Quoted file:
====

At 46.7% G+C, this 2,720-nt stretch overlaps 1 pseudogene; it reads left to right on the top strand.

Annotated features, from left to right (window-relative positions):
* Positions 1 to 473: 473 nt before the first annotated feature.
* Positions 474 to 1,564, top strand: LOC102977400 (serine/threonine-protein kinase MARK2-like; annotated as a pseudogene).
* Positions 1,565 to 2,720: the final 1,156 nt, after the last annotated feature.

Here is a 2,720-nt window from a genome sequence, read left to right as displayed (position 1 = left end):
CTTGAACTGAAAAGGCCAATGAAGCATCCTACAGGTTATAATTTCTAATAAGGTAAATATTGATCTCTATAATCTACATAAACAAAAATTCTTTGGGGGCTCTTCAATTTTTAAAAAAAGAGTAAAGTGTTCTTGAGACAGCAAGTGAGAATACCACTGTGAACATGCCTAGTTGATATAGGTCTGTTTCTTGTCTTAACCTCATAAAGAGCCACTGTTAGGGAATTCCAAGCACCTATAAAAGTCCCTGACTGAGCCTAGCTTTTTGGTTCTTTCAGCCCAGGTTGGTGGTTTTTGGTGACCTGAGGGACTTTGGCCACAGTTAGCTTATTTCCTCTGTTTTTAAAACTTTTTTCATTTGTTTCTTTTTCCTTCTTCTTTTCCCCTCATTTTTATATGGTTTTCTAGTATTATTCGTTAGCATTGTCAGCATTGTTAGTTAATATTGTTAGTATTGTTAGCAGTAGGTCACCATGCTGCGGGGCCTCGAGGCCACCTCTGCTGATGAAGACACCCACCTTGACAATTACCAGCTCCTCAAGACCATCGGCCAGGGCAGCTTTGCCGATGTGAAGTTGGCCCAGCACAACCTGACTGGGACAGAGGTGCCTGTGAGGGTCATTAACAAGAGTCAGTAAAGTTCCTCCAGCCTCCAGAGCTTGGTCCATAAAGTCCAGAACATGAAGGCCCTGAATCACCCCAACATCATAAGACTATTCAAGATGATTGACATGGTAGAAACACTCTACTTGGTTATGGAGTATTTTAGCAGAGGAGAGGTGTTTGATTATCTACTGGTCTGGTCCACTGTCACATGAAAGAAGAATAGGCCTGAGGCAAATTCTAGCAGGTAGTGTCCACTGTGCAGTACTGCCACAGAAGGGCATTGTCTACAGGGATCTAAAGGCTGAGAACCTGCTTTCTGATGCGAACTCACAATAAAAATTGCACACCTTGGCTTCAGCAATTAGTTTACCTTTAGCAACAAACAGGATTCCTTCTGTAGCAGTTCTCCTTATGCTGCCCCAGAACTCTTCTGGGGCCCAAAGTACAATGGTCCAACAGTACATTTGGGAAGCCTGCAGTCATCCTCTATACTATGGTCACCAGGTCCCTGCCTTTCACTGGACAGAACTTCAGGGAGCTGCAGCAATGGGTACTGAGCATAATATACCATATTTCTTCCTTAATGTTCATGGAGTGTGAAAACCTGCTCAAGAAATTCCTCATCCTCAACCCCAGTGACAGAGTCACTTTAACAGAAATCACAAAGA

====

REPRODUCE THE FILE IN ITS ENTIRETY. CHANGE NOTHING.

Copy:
At 46.7% G+C, this 2,720-nt stretch overlaps 1 pseudogene; it reads left to right on the top strand.

Annotated features, from left to right (window-relative positions):
* Positions 1 to 473: 473 nt before the first annotated feature.
* Positions 474 to 1,564, top strand: LOC102977400 (serine/threonine-protein kinase MARK2-like; annotated as a pseudogene).
* Positions 1,565 to 2,720: the final 1,156 nt, after the last annotated feature.

Here is a 2,720-nt window from a genome sequence, read left to right as displayed (position 1 = left end):
CTTGAACTGAAAAGGCCAATGAAGCATCCTACAGGTTATAATTTCTAATAAGGTAAATATTGATCTCTATAATCTACATAAACAAAAATTCTTTGGGGGCTCTTCAATTTTTAAAAAAAGAGTAAAGTGTTCTTGAGACAGCAAGTGAGAATACCACTGTGAACATGCCTAGTTGATATAGGTCTGTTTCTTGTCTTAACCTCATAAAGAGCCACTGTTAGGGAATTCCAAGCACCTATAAAAGTCCCTGACTGAGCCTAGCTTTTTGGTTCTTTCAGCCCAGGTTGGTGGTTTTTGGTGACCTGAGGGACTTTGGCCACAGTTAGCTTATTTCCTCTGTTTTTAAAACTTTTTTCATTTGTTTCTTTTTCCTTCTTCTTTTCCCCTCATTTTTATATGGTTTTCTAGTATTATTCGTTAGCATTGTCAGCATTGTTAGTTAATATTGTTAGTATTGTTAGCAGTAGGTCACCATGCTGCGGGGCCTCGAGGCCACCTCTGCTGATGAAGACACCCACCTTGACAATTACCAGCTCCTCAAGACCATCGGCCAGGGCAGCTTTGCCGATGTGAAGTTGGCCCAGCACAACCTGACTGGGACAGAGGTGCCTGTGAGGGTCATTAACAAGAGTCAGTAAAGTTCCTCCAGCCTCCAGAGCTTGGTCCATAAAGTCCAGAACATGAAGGCCCTGAATCACCCCAACATCATAAGACTATTCAAGATGATTGACATGGTAGAAACACTCTACTTGGTTATGGAGTATTTTAGCAGAGGAGAGGTGTTTGATTATCTACTGGTCTGGTCCACTGTCACATGAAAGAAGAATAGGCCTGAGGCAAATTCTAGCAGGTAGTGTCCACTGTGCAGTACTGCCACAGAAGGGCATTGTCTACAGGGATCTAAAGGCTGAGAACCTGCTTTCTGATGCGAACTCACAATAAAAATTGCACACCTTGGCTTCAGCAATTAGTTTACCTTTAGCAACAAACAGGATTCCTTCTGTAGCAGTTCTCCTTATGCTGCCCCAGAACTCTTCTGGGGCCCAAAGTACAATGGTCCAACAGTACATTTGGGAAGCCTGCAGTCATCCTCTATACTATGGTCACCAGGTCCCTGCCTTTCACTGGACAGAACTTCAGGGAGCTGCAGCAATGGGTACTGAGCATAATATACCATATTTCTTCCTTAATGTTCATGGAGTGTGAAAACCTGCTCAAGAAATTCCTCATCCTCAACCCCAGTGACAGAGTCACTTTAACAGAAATCACAAAGA